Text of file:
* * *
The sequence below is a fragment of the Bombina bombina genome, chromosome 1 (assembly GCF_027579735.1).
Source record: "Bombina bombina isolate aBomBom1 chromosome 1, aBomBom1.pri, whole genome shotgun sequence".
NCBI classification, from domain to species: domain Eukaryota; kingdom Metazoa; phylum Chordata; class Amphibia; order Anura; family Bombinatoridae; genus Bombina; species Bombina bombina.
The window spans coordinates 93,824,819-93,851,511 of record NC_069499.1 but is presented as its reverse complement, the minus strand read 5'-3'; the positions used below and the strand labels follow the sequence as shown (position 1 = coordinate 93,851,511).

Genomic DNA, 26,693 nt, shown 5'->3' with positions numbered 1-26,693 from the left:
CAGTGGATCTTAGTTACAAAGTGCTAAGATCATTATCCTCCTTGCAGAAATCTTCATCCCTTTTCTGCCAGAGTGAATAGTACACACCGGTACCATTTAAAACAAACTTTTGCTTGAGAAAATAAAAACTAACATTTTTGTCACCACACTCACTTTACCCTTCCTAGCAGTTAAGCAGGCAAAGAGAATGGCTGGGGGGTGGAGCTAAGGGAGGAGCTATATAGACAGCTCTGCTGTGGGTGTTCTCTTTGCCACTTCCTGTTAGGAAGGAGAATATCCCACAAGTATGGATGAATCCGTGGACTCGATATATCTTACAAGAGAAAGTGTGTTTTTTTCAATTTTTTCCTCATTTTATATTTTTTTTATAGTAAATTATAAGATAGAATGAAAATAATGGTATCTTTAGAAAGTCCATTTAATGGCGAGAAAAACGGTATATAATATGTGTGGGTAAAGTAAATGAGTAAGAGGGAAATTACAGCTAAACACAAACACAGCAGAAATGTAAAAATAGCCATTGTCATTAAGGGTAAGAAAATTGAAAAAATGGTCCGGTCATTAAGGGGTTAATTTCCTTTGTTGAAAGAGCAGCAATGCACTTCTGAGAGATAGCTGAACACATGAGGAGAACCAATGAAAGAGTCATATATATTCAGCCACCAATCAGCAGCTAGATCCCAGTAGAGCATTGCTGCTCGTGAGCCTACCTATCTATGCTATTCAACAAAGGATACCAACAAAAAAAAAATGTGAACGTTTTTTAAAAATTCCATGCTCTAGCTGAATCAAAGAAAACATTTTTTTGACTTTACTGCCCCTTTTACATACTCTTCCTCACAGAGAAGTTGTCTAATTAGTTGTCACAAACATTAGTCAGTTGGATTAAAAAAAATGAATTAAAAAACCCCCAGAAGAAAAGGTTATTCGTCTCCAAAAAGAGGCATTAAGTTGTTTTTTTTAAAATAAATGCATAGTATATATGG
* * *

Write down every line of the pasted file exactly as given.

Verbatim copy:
The sequence below is a fragment of the Bombina bombina genome, chromosome 1 (assembly GCF_027579735.1).
Source record: "Bombina bombina isolate aBomBom1 chromosome 1, aBomBom1.pri, whole genome shotgun sequence".
NCBI classification, from domain to species: domain Eukaryota; kingdom Metazoa; phylum Chordata; class Amphibia; order Anura; family Bombinatoridae; genus Bombina; species Bombina bombina.
The window spans coordinates 93,824,819-93,851,511 of record NC_069499.1 but is presented as its reverse complement, the minus strand read 5'-3'; the positions used below and the strand labels follow the sequence as shown (position 1 = coordinate 93,851,511).

Genomic DNA, 26,693 nt, shown 5'->3' with positions numbered 1-26,693 from the left:
CAGTGGATCTTAGTTACAAAGTGCTAAGATCATTATCCTCCTTGCAGAAATCTTCATCCCTTTTCTGCCAGAGTGAATAGTACACACCGGTACCATTTAAAACAAACTTTTGCTTGAGAAAATAAAAACTAACATTTTTGTCACCACACTCACTTTACCCTTCCTAGCAGTTAAGCAGGCAAAGAGAATGGCTGGGGGGTGGAGCTAAGGGAGGAGCTATATAGACAGCTCTGCTGTGGGTGTTCTCTTTGCCACTTCCTGTTAGGAAGGAGAATATCCCACAAGTATGGATGAATCCGTGGACTCGATATATCTTACAAGAGAAAGTGTGTTTTTTTCAATTTTTTCCTCATTTTATATTTTTTTTATAGTAAATTATAAGATAGAATGAAAATAATGGTATCTTTAGAAAGTCCATTTAATGGCGAGAAAAACGGTATATAATATGTGTGGGTAAAGTAAATGAGTAAGAGGGAAATTACAGCTAAACACAAACACAGCAGAAATGTAAAAATAGCCATTGTCATTAAGGGTAAGAAAATTGAAAAAATGGTCCGGTCATTAAGGGGTTAATTTCCTTTGTTGAAAGAGCAGCAATGCACTTCTGAGAGATAGCTGAACACATGAGGAGAACCAATGAAAGAGTCATATATATTCAGCCACCAATCAGCAGCTAGATCCCAGTAGAGCATTGCTGCTCGTGAGCCTACCTATCTATGCTATTCAACAAAGGATACCAACAAAAAAAAAATGTGAACGTTTTTTAAAAATTCCATGCTCTAGCTGAATCAAAGAAAACATTTTTTTGACTTTACTGCCCCTTTTACATACTCTTCCTCACAGAGAAGTTGTCTAATTAGTTGTCACAAACATTAGTCAGTTGGATTAAAAAAAATGAATTAAAAAACCCCCAGAAGAAAAGGTTATTCGTCTCCAAAAAGAGGCATTAAGTTGTTTTTTTTAAAATAAATGCATAGTATATATGG